On Monday, the 9th Circuit Court of Appeals held that the City of Berkeley ordinance entitled “Prohibition of Natural Gas Infrastructure in New Buildings” was preempted by the Energy Policy and Conservation Act. The relevant language in the EPCA provides as follows:
no State regulation concerning the energy efficiency, energy use, or water use of such covered product shall be effective with respect to such product.
There are a number of exemptions and other details, but that’s the core.
Berkeley and a number of amici (including the United States, which supported Berkeley) argued that the preclusion of gas hookups is not the same thing as regulating the energy efficiency of the actual product itself. I’m not going to get into the merits, other than to note that, based on the following, I don’t expect any hardcore mathematicians among my readers to sympathize with the City’s arguments:
Berkeley’s main contention is that its Ordinance doesn’t regulate “energy use” because it bans natural gas rather than prescribes an affirmative “quantity of energy.” While Berkeley concedes that a prohibition on natural gas infrastructure reduces the energy consumed by natural gas appliances in new buildings to “zero,” it argues that “zero” is not a “quantity” and so the Ordinance is not an “energy use” regulation. But that defies the ordinary meaning of “quantity.”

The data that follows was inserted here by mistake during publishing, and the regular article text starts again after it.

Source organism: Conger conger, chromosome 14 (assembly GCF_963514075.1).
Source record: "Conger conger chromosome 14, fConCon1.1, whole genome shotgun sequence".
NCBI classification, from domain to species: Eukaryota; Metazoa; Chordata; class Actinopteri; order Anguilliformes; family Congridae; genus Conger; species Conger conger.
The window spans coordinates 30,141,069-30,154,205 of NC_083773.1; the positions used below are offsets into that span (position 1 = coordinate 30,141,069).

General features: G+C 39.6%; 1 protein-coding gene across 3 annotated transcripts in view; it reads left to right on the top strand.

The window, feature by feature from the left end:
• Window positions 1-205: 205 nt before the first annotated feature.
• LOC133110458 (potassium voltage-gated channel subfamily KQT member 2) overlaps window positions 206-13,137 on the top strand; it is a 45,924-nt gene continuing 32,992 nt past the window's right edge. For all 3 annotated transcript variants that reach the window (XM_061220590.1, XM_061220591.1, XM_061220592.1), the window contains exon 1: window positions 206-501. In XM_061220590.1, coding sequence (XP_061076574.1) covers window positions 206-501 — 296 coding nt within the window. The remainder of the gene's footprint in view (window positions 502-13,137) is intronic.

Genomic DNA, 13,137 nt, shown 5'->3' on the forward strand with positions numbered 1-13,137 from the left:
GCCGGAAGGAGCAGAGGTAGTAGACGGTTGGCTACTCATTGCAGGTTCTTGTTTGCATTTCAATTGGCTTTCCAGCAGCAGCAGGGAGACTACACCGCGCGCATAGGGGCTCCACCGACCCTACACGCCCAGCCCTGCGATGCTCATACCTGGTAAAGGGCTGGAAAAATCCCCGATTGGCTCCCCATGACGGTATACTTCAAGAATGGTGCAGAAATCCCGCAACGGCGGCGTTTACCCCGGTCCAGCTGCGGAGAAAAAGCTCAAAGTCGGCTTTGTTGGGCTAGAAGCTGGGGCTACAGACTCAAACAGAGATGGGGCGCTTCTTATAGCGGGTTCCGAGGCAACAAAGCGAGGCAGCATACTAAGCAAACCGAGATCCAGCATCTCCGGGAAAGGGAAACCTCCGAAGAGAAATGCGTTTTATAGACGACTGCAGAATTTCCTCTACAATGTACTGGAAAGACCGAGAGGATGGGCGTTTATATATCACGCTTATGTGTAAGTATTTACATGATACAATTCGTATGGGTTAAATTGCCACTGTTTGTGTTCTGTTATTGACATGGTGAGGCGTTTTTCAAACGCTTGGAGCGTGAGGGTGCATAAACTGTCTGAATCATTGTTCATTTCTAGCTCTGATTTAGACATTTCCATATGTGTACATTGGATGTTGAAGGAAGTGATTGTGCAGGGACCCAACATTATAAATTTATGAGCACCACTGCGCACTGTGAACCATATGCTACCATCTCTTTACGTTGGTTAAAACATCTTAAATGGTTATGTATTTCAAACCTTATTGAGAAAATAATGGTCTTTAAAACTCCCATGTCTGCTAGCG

I will note, however, that, if the 9th Circuit decision is adopted by other Circuit Courts or by the Supreme Court, it is difficult to see how other natural gas bans could survive a preemption challenge. This case is not about specific facts related to the language of the Berkeley ordinance. It is a decision on a facial challenge to the ordinance, in which the Court said that a ban on new natural gas connections is preempted by the EPCA.
Thus, if the 9th Circuit holding is the law, then other state or local bans are going to be preempted as well. FWIW, I can imagine other Circuit courts disagreeing with the 9th Circuit. In that case, I’d expect SCOTUS to take up what would be a pretty clear Circuit split. And I’ve given up predicting what SCOTUS will do. There are a number of conservative SCOTUS justices who might be generally expected to want to preserve local authority, so I am not certain that SCOTUS would find the bans to be preempted. For those who just can’t get enough of preemption jurisprudence, I suggest that they read Judge O’Scannlain’s concurrence, which is pretty much a cris de coeur, begging SCOTUS to bring some clarity to the law of preemption.